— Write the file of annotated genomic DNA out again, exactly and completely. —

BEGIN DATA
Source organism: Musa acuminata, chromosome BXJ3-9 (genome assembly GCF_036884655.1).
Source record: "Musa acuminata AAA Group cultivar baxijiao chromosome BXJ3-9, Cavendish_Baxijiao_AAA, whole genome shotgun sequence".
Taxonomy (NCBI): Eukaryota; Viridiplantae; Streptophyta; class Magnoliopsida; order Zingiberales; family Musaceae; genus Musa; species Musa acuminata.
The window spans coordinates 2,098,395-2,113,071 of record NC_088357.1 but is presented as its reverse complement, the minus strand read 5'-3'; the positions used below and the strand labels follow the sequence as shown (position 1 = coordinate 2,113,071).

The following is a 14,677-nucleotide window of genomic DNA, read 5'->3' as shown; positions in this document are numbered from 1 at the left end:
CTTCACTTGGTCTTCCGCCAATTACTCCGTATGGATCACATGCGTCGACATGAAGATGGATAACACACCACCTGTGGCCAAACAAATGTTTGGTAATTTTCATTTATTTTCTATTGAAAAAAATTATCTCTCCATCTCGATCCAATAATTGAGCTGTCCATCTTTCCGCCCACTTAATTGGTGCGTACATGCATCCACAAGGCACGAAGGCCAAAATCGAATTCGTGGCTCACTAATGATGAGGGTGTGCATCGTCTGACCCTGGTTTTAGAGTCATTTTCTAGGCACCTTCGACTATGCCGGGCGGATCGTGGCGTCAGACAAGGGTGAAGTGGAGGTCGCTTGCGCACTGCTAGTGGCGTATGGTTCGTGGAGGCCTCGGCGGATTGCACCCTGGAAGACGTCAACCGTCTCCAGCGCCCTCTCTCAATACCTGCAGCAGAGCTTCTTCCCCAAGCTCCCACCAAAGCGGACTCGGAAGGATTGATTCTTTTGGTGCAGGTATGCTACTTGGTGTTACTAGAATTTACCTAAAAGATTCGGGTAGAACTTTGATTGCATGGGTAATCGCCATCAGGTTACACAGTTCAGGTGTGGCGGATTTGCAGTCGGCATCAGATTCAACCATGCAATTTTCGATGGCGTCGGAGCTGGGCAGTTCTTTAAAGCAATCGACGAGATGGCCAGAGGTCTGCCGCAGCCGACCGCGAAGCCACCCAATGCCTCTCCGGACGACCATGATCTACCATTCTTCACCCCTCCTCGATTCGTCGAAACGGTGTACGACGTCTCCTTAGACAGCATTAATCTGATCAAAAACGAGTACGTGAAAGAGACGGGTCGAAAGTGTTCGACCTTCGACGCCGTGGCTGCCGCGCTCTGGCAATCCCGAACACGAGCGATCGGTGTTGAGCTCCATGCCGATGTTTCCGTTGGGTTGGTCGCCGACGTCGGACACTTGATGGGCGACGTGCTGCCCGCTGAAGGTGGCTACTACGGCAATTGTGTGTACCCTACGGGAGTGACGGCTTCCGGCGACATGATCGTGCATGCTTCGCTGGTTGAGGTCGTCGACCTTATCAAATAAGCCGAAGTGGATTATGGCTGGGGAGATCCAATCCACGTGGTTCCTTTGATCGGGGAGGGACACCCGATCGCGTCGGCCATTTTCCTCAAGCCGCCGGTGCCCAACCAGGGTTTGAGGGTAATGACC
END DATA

Source organism: Musa acuminata, chromosome BXJ3-9 (genome assembly GCF_036884655.1).
Source record: "Musa acuminata AAA Group cultivar baxijiao chromosome BXJ3-9, Cavendish_Baxijiao_AAA, whole genome shotgun sequence".
Taxonomy (NCBI): Eukaryota; Viridiplantae; Streptophyta; class Magnoliopsida; order Zingiberales; family Musaceae; genus Musa; species Musa acuminata.
The window spans coordinates 2,098,395-2,113,071 of record NC_088357.1 but is presented as its reverse complement, the minus strand read 5'-3'; the positions used below and the strand labels follow the sequence as shown (position 1 = coordinate 2,113,071).

The following is a 14,677-nucleotide window of genomic DNA, read 5'->3' as shown; positions in this document are numbered from 1 at the left end:
CTTCACTTGGTCTTCCGCCAATTACTCCGTATGGATCACATGCGTCGACATGAAGATGGATAACACACCACCTGTGGCCAAACAAATGTTTGGTAATTTTCATTTATTTTCTATTGAAAAAAATTATCTCTCCATCTCGATCCAATAATTGAGCTGTCCATCTTTCCGCCCACTTAATTGGTGCGTACATGCATCCACAAGGCACGAAGGCCAAAATCGAATTCGTGGCTCACTAATGATGAGGGTGTGCATCGTCTGACCCTGGTTTTAGAGTCATTTTCTAGGCACCTTCGACTATGCCGGGCGGATCGTGGCGTCAGACAAGGGTGAAGTGGAGGTCGCTTGCGCACTGCTAGTGGCGTATGGTTCGTGGAGGCCTCGGCGGATTGCACCCTGGAAGACGTCAACCGTCTCCAGCGCCCTCTCTCAATACCTGCAGCAGAGCTTCTTCCCCAAGCTCCCACCAAAGCGGACTCGGAAGGATTGATTCTTTTGGTGCAGGTATGCTACTTGGTGTTACTAGAATTTACCTAAAAGATTCGGGTAGAACTTTGATTGCATGGGTAATCGCCATCAGGTTACACAGTTCAGGTGTGGCGGATTTGCAGTCGGCATCAGATTCAACCATGCAATTTTCGATGGCGTCGGAGCTGGGCAGTTCTTTAAAGCAATCGACGAGATGGCCAGAGGTCTGCCGCAGCCGACCGCGAAGCCACCCAATGCCTCTCCGGACGACCATGATCTACCATTCTTCACCCCTCCTCGATTCGTCGAAACGGTGTACGACGTCTCCTTAGACAGCATTAATCTGATCAAAAACGAGTACGTGAAAGAGACGGGTCGAAAGTGTTCGACCTTCGACGCCGTGGCTGCCGCGCTCTGGCAATCCCGAACACGAGCGATCGGTGTTGAGCTCCATGCCGATGTTTCCGTTGGGTTGGTCGCCGACGTCGGACACTTGATGGGCGACGTGCTGCCCGCTGAAGGTGGCTACTACGGCAATTGTGTGTACCCTACGGGAGTGACGGCTTCCGGCGACATGATCGTGCATGCTTCGCTGGTTGAGGTCGTCGACCTTATCAAATAAGCCGAAGTGGATTATGGCTGGGGAGATCCAATCCACGTGGTTCCTTTGATCGGGGAGGGACACCCGATCGCGTCGGCCATTTTCCTCAAGCCGCCGGTGCCCAACCAGGGTTTGAGGGTAATGACC